As you watch the video, below, it will be helpful if you think of the 'lady' puppet in the red kimono as "Sarah Palin" or "Michelle Bachmann"--or "Hillary Clinton," or "Madeleine Albright," or that gap-toothed horror, "Condaleeza Rice." The metaphor his informed my interpretation of the passing political parade to me with irrebuttable certainty and luminous clarity since about 1984, when I went back to school and started thinking "critically" again as a regular matter in a grad program in Journalism, at LSU, after almost a decade of being a carpenter and a surf bum.
Reagan was the first REALLY OBVIOUS "puppet" president; even the nominally "weak" presidents were actually pretty well qualified. Their "weak" reputations reflect the less dramatic character of events over which the yprsided. Ironically (oops, there I go again, forgetting irony's no longer possible, with BOTH ThePrez AND Kissinger owning a Nobel Peace Prize) George Bush was the guy with his fingers around ol' Ronnie's prostate, making the gestures by remote control, in much the same role Dick Cheney later played with the Chimperor Bush, after 2000.
As you watch, see if you don't see the metaphorical similarities. (The narration is in Japanese, I think, and I understood only a few scattered words, but mostly, for the purposes of illustration, you don't need to understand the explanation to get the amazing subtlety and skill of the manipulators. Which is the point, after all, nest paw?
(Thanks to my virtual pal Kthy McC. in El Paso for sending me the vid.)
A link on Zuckerberg's Folly this (Friday) pm led to a story about how recent elections in India have brought more women into key, powerful posts in Gummint, including Congress Party president, Sonia Gandhi, and new governors in several States.
This prompted a small flurry of discussion, mainly men commenting, about whether, and how to bring MORE "womens' influence" to bear on the frightening difficulties "progress" has gotten us into, and to which I was stimulated to comment:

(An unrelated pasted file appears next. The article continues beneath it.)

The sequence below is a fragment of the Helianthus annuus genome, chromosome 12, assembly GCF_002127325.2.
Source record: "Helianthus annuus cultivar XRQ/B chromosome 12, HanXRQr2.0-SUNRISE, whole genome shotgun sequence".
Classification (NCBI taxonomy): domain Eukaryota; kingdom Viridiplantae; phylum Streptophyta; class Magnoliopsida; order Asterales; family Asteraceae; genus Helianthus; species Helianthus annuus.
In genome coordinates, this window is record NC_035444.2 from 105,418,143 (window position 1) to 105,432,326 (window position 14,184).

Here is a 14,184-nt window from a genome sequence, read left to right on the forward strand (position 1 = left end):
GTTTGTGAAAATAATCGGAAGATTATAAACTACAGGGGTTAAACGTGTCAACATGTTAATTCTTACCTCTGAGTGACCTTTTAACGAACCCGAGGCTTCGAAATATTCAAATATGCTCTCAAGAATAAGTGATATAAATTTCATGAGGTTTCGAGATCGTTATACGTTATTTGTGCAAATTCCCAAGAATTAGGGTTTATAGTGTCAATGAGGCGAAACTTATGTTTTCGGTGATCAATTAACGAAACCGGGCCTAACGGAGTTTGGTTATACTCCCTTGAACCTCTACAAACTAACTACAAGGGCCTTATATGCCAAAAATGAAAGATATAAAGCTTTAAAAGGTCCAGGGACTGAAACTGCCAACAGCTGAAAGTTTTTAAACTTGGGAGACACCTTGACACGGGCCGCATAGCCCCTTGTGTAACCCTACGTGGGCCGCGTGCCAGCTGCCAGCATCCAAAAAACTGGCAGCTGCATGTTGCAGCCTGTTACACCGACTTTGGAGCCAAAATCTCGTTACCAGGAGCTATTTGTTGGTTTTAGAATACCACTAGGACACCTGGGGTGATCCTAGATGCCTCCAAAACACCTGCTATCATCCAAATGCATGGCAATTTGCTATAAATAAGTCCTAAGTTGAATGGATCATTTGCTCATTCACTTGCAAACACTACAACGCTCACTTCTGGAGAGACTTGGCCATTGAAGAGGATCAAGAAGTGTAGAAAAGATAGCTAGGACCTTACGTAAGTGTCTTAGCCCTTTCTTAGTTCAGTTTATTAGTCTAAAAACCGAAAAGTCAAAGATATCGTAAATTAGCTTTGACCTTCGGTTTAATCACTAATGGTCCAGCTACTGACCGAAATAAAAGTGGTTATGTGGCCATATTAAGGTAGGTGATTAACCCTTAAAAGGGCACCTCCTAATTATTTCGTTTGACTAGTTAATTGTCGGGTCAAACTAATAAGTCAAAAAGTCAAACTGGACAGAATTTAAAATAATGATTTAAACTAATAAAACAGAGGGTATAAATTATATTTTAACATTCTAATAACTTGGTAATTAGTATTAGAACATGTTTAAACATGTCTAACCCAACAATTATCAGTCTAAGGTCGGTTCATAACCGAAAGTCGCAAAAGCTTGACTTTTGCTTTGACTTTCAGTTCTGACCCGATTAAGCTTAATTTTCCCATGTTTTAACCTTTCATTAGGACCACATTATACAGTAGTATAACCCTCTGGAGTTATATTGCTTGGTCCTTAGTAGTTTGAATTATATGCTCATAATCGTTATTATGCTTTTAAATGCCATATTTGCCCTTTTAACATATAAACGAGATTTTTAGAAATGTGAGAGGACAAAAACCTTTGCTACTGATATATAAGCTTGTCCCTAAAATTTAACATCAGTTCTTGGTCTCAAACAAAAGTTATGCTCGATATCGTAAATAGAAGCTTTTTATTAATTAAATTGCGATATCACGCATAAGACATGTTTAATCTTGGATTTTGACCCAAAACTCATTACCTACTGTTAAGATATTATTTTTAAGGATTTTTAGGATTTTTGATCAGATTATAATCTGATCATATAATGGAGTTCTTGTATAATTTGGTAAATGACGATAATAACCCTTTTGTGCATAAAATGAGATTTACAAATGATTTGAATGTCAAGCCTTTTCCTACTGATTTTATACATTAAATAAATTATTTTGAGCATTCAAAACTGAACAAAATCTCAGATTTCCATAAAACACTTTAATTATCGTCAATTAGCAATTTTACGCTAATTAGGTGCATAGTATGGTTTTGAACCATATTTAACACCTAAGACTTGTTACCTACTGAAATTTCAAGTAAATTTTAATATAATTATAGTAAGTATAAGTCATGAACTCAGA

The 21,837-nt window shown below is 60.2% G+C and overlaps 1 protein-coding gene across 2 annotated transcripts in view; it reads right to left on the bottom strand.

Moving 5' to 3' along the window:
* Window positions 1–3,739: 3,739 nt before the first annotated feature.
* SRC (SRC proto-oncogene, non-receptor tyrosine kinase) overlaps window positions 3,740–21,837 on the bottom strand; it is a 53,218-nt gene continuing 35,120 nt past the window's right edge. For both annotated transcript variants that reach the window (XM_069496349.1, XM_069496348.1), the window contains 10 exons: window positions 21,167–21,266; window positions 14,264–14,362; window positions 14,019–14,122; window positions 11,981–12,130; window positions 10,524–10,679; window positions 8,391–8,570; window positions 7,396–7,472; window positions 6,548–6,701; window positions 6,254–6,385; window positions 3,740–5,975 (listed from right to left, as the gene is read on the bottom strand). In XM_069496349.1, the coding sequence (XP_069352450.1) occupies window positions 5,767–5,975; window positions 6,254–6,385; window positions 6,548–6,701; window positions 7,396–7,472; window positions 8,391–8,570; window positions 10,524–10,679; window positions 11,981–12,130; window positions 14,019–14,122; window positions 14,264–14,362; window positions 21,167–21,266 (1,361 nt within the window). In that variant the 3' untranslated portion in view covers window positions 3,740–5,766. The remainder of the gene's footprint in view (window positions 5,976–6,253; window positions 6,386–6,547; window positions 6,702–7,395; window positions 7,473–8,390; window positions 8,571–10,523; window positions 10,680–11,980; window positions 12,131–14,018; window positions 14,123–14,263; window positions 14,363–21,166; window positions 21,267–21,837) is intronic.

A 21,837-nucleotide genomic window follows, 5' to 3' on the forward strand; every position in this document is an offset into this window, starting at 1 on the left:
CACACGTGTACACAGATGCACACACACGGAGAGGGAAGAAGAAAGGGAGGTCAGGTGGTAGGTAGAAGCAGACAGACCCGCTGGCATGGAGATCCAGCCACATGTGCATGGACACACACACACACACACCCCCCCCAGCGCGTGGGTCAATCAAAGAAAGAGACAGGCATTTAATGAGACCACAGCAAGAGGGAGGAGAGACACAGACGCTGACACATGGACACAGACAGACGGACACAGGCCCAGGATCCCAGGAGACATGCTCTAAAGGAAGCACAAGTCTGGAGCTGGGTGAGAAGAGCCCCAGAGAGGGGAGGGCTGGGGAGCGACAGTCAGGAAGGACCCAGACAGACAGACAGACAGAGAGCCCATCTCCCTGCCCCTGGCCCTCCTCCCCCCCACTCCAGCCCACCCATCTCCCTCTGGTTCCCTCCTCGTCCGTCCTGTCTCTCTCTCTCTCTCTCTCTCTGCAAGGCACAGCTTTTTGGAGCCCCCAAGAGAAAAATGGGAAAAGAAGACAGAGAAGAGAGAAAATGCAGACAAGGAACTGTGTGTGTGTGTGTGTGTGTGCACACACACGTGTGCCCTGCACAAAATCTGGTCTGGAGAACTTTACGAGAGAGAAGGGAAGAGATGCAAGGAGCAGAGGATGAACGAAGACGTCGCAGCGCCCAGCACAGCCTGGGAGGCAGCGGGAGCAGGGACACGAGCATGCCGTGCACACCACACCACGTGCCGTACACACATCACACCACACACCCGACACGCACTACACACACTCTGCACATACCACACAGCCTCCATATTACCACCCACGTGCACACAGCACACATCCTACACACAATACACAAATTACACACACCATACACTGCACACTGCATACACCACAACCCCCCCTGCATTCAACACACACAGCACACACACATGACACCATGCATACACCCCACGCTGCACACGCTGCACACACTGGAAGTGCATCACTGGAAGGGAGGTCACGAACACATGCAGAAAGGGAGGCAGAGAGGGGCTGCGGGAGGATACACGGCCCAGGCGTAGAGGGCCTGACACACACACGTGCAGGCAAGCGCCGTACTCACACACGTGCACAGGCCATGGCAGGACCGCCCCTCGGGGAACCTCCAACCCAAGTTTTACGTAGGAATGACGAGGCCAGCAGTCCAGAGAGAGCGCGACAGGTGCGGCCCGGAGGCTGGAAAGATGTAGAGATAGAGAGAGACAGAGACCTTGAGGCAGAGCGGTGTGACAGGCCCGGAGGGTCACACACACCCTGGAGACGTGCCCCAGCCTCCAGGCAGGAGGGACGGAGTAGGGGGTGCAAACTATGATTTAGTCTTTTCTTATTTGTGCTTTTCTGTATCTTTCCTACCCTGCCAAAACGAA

At this point, such a strategy would resemble nothing so much as the retreat of the former colonial powers from the disasters they'd imposed on indigenous folks on whom they'd imposed 'civilization,' leaving them to struggle with the wreckage and remains within (and with only the tools of) the failed system.For a much fuller, much richer articulation of that sentiment, through the eyes of the colonized, there exists a slender volume (I doubt it's a hundred pages) called "A Small Place," by Jamaica Kincaid (1988), which I taught in virtually ALL my classes.
Hillary Clinton, especially Mad Maddy Albright (she of the "It's worth it that 500,000 Iraqi kids die, if we bring down Saddam!": fame) seem not to me much different from Jeff Sessions (e.g.) in dresses...
Kincaid presents a different and understandably jaundiced interpretation of the post-colonial practices we've normalized into near-invisibility through the institution of "tourism" (with its ineradicable tinges of colonialism). Drawing upon her intimate understandings of the insider/outsider tropes of three civilizations--Antiguan/Caribbean, British, and US--she expertly peels back the layers of self-delusion that insulate the traveler in the former colonies from the conditions that permit their leisure and ease, while unpacking the contradictions which such activities imply for "natives."
Yeah, it'll be on the test...